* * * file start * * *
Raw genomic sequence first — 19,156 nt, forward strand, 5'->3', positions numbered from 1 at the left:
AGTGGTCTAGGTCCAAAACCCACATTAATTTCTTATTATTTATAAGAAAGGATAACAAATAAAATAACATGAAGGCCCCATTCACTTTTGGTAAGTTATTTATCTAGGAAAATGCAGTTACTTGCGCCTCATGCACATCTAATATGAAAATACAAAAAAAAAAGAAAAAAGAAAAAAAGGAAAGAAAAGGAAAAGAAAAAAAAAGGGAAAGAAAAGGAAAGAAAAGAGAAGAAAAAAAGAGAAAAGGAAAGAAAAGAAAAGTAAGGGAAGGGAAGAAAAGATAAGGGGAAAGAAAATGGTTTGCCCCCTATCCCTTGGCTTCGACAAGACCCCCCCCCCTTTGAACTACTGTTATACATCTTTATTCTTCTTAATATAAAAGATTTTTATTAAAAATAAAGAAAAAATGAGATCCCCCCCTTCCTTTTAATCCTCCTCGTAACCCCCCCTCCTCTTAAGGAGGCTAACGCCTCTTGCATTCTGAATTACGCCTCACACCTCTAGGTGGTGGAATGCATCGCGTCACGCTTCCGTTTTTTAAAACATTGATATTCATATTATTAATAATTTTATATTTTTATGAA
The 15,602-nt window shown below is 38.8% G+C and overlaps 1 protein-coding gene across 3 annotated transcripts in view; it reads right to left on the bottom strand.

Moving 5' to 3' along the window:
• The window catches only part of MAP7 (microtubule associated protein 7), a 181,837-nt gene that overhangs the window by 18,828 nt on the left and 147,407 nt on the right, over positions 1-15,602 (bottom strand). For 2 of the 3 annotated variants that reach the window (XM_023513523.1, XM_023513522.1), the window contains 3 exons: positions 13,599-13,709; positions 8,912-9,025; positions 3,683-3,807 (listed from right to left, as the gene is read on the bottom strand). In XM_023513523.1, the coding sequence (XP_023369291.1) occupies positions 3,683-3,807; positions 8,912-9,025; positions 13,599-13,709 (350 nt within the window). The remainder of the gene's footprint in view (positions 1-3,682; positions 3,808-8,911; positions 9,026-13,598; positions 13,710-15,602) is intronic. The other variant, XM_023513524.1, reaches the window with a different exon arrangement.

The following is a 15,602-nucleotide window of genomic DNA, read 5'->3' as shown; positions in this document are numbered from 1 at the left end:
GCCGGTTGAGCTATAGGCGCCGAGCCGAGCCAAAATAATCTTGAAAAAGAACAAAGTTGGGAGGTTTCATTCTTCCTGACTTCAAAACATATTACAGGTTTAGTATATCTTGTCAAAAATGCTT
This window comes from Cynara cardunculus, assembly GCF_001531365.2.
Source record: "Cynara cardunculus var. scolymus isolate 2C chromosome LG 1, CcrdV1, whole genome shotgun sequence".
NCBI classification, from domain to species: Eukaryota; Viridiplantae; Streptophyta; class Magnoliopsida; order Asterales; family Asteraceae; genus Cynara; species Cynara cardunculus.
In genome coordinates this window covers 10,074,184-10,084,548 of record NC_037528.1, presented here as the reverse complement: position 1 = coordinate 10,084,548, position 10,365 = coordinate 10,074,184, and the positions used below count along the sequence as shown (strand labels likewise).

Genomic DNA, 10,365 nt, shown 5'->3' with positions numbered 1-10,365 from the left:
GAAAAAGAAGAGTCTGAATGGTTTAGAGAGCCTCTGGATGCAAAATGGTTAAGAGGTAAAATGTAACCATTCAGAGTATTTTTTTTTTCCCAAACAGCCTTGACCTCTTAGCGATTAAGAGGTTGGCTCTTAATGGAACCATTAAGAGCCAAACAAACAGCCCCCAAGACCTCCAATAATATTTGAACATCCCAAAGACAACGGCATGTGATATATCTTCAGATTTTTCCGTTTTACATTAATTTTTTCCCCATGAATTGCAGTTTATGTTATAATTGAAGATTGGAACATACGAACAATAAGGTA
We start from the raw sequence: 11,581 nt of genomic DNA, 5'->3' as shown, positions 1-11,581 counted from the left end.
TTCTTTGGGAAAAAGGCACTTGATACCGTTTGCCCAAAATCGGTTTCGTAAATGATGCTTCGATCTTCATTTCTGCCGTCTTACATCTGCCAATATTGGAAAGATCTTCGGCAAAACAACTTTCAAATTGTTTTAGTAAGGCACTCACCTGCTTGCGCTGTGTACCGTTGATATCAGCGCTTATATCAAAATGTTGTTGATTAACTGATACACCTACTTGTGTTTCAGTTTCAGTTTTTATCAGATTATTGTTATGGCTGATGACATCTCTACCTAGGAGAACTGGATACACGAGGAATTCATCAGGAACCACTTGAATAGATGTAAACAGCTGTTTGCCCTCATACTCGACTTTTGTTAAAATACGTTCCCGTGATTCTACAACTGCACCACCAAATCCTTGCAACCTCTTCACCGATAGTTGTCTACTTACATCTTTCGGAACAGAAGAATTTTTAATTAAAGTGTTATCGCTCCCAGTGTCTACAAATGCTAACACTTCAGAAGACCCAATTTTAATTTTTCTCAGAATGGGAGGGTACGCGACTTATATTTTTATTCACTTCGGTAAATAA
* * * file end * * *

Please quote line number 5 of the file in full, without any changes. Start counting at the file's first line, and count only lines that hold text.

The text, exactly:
• The window catches only part of MAP7 (microtubule associated protein 7), a 181,837-nt gene that overhangs the window by 18,828 nt on the left and 147,407 nt on the right, over positions 1-15,602 (bottom strand). For 2 of the 3 annotated variants that reach the window (XM_023513523.1, XM_023513522.1), the window contains 3 exons: positions 13,599-13,709; positions 8,912-9,025; positions 3,683-3,807 (listed from right to left, as the gene is read on the bottom strand). In XM_023513523.1, the coding sequence (XP_023369291.1) occupies positions 3,683-3,807; positions 8,912-9,025; positions 13,599-13,709 (350 nt within the window). The remainder of the gene's footprint in view (positions 1-3,682; positions 3,808-8,911; positions 9,026-13,598; positions 13,710-15,602) is intronic. The other variant, XM_023513524.1, reaches the window with a different exon arrangement.